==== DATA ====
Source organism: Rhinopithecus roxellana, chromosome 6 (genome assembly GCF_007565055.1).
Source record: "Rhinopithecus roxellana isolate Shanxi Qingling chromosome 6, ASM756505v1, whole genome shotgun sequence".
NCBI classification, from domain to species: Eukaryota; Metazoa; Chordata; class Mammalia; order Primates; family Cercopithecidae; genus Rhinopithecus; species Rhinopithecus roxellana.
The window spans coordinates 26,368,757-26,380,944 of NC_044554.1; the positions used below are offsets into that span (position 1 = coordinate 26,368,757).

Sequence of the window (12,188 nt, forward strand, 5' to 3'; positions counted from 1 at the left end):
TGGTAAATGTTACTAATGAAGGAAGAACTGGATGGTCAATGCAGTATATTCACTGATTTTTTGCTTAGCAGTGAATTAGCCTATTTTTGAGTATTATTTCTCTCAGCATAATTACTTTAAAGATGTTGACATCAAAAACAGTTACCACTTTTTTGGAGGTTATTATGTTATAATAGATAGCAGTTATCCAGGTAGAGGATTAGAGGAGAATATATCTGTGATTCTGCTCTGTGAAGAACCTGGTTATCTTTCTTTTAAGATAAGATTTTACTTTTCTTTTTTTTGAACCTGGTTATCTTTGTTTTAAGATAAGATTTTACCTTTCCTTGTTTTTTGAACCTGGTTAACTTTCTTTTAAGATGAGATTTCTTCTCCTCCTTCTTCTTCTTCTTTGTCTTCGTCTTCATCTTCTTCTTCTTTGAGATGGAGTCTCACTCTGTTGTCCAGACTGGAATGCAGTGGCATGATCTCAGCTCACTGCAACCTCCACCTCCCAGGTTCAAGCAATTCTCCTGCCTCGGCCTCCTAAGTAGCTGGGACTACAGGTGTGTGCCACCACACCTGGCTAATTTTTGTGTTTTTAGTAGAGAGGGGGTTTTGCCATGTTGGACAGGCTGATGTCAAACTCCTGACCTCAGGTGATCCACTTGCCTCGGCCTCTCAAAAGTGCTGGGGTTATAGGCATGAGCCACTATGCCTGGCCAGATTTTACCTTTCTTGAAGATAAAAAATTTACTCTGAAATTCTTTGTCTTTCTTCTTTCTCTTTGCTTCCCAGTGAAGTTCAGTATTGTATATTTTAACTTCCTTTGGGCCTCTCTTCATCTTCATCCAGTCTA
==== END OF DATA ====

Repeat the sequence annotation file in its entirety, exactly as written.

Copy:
Source organism: Rhinopithecus roxellana, chromosome 6 (genome assembly GCF_007565055.1).
Source record: "Rhinopithecus roxellana isolate Shanxi Qingling chromosome 6, ASM756505v1, whole genome shotgun sequence".
NCBI classification, from domain to species: Eukaryota; Metazoa; Chordata; class Mammalia; order Primates; family Cercopithecidae; genus Rhinopithecus; species Rhinopithecus roxellana.
The window spans coordinates 26,368,757-26,380,944 of NC_044554.1; the positions used below are offsets into that span (position 1 = coordinate 26,368,757).

Sequence of the window (12,188 nt, forward strand, 5' to 3'; positions counted from 1 at the left end):
TGGTAAATGTTACTAATGAAGGAAGAACTGGATGGTCAATGCAGTATATTCACTGATTTTTTGCTTAGCAGTGAATTAGCCTATTTTTGAGTATTATTTCTCTCAGCATAATTACTTTAAAGATGTTGACATCAAAAACAGTTACCACTTTTTTGGAGGTTATTATGTTATAATAGATAGCAGTTATCCAGGTAGAGGATTAGAGGAGAATATATCTGTGATTCTGCTCTGTGAAGAACCTGGTTATCTTTCTTTTAAGATAAGATTTTACTTTTCTTTTTTTTGAACCTGGTTATCTTTGTTTTAAGATAAGATTTTACCTTTCCTTGTTTTTTGAACCTGGTTAACTTTCTTTTAAGATGAGATTTCTTCTCCTCCTTCTTCTTCTTCTTTGTCTTCGTCTTCATCTTCTTCTTCTTTGAGATGGAGTCTCACTCTGTTGTCCAGACTGGAATGCAGTGGCATGATCTCAGCTCACTGCAACCTCCACCTCCCAGGTTCAAGCAATTCTCCTGCCTCGGCCTCCTAAGTAGCTGGGACTACAGGTGTGTGCCACCACACCTGGCTAATTTTTGTGTTTTTAGTAGAGAGGGGGTTTTGCCATGTTGGACAGGCTGATGTCAAACTCCTGACCTCAGGTGATCCACTTGCCTCGGCCTCTCAAAAGTGCTGGGGTTATAGGCATGAGCCACTATGCCTGGCCAGATTTTACCTTTCTTGAAGATAAAAAATTTACTCTGAAATTCTTTGTCTTTCTTCTTTCTCTTTGCTTCCCAGTGAAGTTCAGTATTGTATATTTTAACTTCCTTTGGGCCTCTCTTCATCTTCATCCAGTCTA